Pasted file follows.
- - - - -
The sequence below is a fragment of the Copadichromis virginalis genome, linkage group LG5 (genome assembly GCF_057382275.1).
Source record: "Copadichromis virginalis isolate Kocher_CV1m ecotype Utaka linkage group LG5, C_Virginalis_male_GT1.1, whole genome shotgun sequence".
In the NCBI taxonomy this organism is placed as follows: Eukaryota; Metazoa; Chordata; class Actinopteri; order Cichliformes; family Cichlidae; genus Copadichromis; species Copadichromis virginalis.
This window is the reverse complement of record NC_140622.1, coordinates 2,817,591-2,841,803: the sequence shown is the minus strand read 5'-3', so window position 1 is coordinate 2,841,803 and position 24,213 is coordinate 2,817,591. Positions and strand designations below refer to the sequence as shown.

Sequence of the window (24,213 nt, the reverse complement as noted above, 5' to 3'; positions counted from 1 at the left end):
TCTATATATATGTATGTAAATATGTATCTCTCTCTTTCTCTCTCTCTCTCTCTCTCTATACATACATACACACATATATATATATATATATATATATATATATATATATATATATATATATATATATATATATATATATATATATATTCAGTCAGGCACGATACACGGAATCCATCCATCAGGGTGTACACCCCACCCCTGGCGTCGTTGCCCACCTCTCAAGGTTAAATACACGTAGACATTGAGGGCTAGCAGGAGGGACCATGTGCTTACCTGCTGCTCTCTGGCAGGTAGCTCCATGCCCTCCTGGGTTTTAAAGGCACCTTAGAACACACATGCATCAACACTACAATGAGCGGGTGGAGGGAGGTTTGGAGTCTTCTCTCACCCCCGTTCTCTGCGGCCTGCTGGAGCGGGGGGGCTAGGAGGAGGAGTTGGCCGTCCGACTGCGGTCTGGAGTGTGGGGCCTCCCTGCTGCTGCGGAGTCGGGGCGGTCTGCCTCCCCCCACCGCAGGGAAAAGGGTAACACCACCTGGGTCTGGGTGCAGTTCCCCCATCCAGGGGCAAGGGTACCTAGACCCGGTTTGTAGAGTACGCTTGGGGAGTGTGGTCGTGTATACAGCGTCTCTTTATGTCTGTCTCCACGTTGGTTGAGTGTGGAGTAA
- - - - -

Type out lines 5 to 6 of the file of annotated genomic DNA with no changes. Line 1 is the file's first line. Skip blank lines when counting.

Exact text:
Sequence of the window (24,213 nt, the reverse complement as noted above, 5' to 3'; positions counted from 1 at the left end):
TCTATATATATGTATGTAAATATGTATCTCTCTCTTTCTCTCTCTCTCTCTCTCTCTATACATACATACACACATATATATATATATATATATATATATATATATATATATATATATATATATATATATATATATATATATATATATTCAGTCAGGCACGATACACGGAATCCATCCATCAGGGTGTACACCCCACCCCTGGCGTCGTTGCCCACCTCTCAAGGTTAAATACACGTAGACATTGAGGGCTAGCAGGAGGGACCATGTGCTTACCTGCTGCTCTCTGGCAGGTAGCTCCATGCCCTCCTGGGTTTTAAAGGCACCTTAGAACACACATGCATCAACACTACAATGAGCGGGTGGAGGGAGGTTTGGAGTCTTCTCTCACCCCCGTTCTCTGCGGCCTGCTGGAGCGGGGGGGCTAGGAGGAGGAGTTGGCCGTCCGACTGCGGTCTGGAGTGTGGGGCCTCCCTGCTGCTGCGGAGTCGGGGCGGTCTGCCTCCCCCCACCGCAGGGAAAAGGGTAACACCACCTGGGTCTGGGTGCAGTTCCCCCATCCAGGGGCAAGGGTACCTAGACCCGGTTTGTAGAGTACGCTTGGGGAGTGTGGTCGTGTATACAGCGTCTCTTTATGTCTGTCTCCACGTTGGTTGAGTGTGGAGTAA